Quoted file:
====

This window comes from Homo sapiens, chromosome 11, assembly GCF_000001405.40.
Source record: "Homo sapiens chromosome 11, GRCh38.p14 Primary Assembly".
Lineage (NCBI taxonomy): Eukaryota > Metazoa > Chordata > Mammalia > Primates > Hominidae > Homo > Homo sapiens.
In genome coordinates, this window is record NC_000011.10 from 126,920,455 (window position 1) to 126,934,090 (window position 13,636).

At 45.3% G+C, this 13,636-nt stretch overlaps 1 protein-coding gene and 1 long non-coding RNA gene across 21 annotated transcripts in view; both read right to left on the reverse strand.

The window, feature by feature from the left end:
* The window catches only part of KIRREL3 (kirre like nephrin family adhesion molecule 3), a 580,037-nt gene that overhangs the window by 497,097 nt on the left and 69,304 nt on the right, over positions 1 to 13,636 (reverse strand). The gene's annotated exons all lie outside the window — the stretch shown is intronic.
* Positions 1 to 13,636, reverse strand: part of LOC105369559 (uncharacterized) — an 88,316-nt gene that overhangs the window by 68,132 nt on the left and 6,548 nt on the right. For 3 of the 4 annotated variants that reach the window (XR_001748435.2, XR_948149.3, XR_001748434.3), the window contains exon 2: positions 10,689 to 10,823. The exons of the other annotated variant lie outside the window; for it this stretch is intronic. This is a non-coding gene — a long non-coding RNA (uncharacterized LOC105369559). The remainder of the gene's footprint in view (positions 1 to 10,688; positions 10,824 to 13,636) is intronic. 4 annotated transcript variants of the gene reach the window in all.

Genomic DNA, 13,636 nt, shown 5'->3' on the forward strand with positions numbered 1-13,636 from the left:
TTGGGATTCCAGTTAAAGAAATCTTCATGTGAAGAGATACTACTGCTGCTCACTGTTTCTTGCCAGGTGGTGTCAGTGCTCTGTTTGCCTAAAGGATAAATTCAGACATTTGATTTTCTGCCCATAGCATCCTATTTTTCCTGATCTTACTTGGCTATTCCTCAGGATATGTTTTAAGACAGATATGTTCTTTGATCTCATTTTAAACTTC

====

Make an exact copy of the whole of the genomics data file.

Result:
This window comes from Homo sapiens, chromosome 11, assembly GCF_000001405.40.
Source record: "Homo sapiens chromosome 11, GRCh38.p14 Primary Assembly".
Lineage (NCBI taxonomy): Eukaryota > Metazoa > Chordata > Mammalia > Primates > Hominidae > Homo > Homo sapiens.
In genome coordinates, this window is record NC_000011.10 from 126,920,455 (window position 1) to 126,934,090 (window position 13,636).

At 45.3% G+C, this 13,636-nt stretch overlaps 1 protein-coding gene and 1 long non-coding RNA gene across 21 annotated transcripts in view; both read right to left on the reverse strand.

The window, feature by feature from the left end:
* The window catches only part of KIRREL3 (kirre like nephrin family adhesion molecule 3), a 580,037-nt gene that overhangs the window by 497,097 nt on the left and 69,304 nt on the right, over positions 1 to 13,636 (reverse strand). The gene's annotated exons all lie outside the window — the stretch shown is intronic.
* Positions 1 to 13,636, reverse strand: part of LOC105369559 (uncharacterized) — an 88,316-nt gene that overhangs the window by 68,132 nt on the left and 6,548 nt on the right. For 3 of the 4 annotated variants that reach the window (XR_001748435.2, XR_948149.3, XR_001748434.3), the window contains exon 2: positions 10,689 to 10,823. The exons of the other annotated variant lie outside the window; for it this stretch is intronic. This is a non-coding gene — a long non-coding RNA (uncharacterized LOC105369559). The remainder of the gene's footprint in view (positions 1 to 10,688; positions 10,824 to 13,636) is intronic. 4 annotated transcript variants of the gene reach the window in all.

Genomic DNA, 13,636 nt, shown 5'->3' on the forward strand with positions numbered 1-13,636 from the left:
TTGGGATTCCAGTTAAAGAAATCTTCATGTGAAGAGATACTACTGCTGCTCACTGTTTCTTGCCAGGTGGTGTCAGTGCTCTGTTTGCCTAAAGGATAAATTCAGACATTTGATTTTCTGCCCATAGCATCCTATTTTTCCTGATCTTACTTGGCTATTCCTCAGGATATGTTTTAAGACAGATATGTTCTTTGATCTCATTTTAAACTTC